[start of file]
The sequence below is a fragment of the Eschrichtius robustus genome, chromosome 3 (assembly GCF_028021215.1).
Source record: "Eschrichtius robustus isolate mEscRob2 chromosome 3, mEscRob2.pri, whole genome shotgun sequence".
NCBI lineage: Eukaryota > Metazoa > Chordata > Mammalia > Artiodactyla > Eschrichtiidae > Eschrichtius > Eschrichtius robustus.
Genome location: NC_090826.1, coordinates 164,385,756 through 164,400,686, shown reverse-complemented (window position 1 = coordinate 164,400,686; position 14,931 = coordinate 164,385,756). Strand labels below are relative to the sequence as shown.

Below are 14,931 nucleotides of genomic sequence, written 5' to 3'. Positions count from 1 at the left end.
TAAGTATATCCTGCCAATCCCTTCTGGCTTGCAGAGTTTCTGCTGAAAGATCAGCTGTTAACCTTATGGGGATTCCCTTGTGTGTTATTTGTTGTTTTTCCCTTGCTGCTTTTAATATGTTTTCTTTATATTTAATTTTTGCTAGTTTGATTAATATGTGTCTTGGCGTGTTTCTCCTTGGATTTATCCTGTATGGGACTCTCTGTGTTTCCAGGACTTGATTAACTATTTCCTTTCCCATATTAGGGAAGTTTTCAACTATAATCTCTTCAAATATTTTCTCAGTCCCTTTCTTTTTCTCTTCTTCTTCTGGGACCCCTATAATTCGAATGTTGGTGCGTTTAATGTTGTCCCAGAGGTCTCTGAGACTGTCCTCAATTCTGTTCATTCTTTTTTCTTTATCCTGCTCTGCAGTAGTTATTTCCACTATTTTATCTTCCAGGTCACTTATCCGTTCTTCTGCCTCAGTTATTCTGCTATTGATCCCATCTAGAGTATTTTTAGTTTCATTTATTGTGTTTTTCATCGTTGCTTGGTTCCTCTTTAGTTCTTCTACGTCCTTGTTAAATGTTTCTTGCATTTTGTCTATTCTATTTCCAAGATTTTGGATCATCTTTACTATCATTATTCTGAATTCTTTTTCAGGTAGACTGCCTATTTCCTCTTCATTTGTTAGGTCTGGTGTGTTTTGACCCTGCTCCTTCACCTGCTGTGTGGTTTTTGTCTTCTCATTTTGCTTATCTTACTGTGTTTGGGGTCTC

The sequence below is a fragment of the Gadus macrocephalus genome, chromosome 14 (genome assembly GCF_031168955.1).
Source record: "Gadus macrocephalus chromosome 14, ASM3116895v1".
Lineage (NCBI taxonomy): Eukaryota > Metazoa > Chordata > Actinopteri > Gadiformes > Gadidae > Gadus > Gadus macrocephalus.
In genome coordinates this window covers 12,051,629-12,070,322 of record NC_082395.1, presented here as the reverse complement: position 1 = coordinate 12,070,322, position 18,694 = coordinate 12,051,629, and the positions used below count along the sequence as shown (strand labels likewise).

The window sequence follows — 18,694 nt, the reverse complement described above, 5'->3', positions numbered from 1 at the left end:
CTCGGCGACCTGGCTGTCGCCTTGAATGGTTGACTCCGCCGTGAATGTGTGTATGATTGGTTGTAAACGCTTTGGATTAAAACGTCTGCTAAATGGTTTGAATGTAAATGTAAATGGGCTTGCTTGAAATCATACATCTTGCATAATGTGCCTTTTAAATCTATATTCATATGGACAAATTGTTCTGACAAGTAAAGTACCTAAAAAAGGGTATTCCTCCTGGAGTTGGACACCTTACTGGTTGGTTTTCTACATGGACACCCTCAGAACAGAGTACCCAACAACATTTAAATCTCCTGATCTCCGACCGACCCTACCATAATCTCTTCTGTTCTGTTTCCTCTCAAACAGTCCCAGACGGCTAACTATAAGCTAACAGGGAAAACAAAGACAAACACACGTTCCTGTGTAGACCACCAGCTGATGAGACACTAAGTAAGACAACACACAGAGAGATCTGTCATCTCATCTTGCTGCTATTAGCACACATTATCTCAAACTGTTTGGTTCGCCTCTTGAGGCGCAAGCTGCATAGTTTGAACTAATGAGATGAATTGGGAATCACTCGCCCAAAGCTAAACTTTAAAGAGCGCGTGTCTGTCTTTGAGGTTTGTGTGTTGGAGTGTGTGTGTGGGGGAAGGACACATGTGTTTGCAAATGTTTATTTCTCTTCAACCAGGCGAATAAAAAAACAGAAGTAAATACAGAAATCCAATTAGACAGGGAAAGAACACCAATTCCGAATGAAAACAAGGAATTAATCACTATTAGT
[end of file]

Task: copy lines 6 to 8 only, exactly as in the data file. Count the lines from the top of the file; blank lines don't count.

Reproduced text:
TAAGTATATCCTGCCAATCCCTTCTGGCTTGCAGAGTTTCTGCTGAAAGATCAGCTGTTAACCTTATGGGGATTCCCTTGTGTGTTATTTGTTGTTTTTCCCTTGCTGCTTTTAATATGTTTTCTTTATATTTAATTTTTGCTAGTTTGATTAATATGTGTCTTGGCGTGTTTCTCCTTGGATTTATCCTGTATGGGACTCTCTGTGTTTCCAGGACTTGATTAACTATTTCCTTTCCCATATTAGGGAAGTTTTCAACTATAATCTCTTCAAATATTTTCTCAGTCCCTTTCTTTTTCTCTTCTTCTTCTGGGACCCCTATAATTCGAATGTTGGTGCGTTTAATGTTGTCCCAGAGGTCTCTGAGACTGTCCTCAATTCTGTTCATTCTTTTTTCTTTATCCTGCTCTGCAGTAGTTATTTCCACTATTTTATCTTCCAGGTCACTTATCCGTTCTTCTGCCTCAGTTATTCTGCTATTGATCCCATCTAGAGTATTTTTAGTTTCATTTATTGTGTTTTTCATCGTTGCTTGGTTCCTCTTTAGTTCTTCTACGTCCTTGTTAAATGTTTCTTGCATTTTGTCTATTCTATTTCCAAGATTTTGGATCATCTTTACTATCATTATTCTGAATTCTTTTTCAGGTAGACTGCCTATTTCCTCTTCATTTGTTAGGTCTGGTGTGTTTTGACCCTGCTCCTTCACCTGCTGTGTGGTTTTTGTCTTCTCATTTTGCTTATCTTACTGTGTTTGGGGTCTC

The sequence below is a fragment of the Gadus macrocephalus genome, chromosome 14 (genome assembly GCF_031168955.1).
Source record: "Gadus macrocephalus chromosome 14, ASM3116895v1".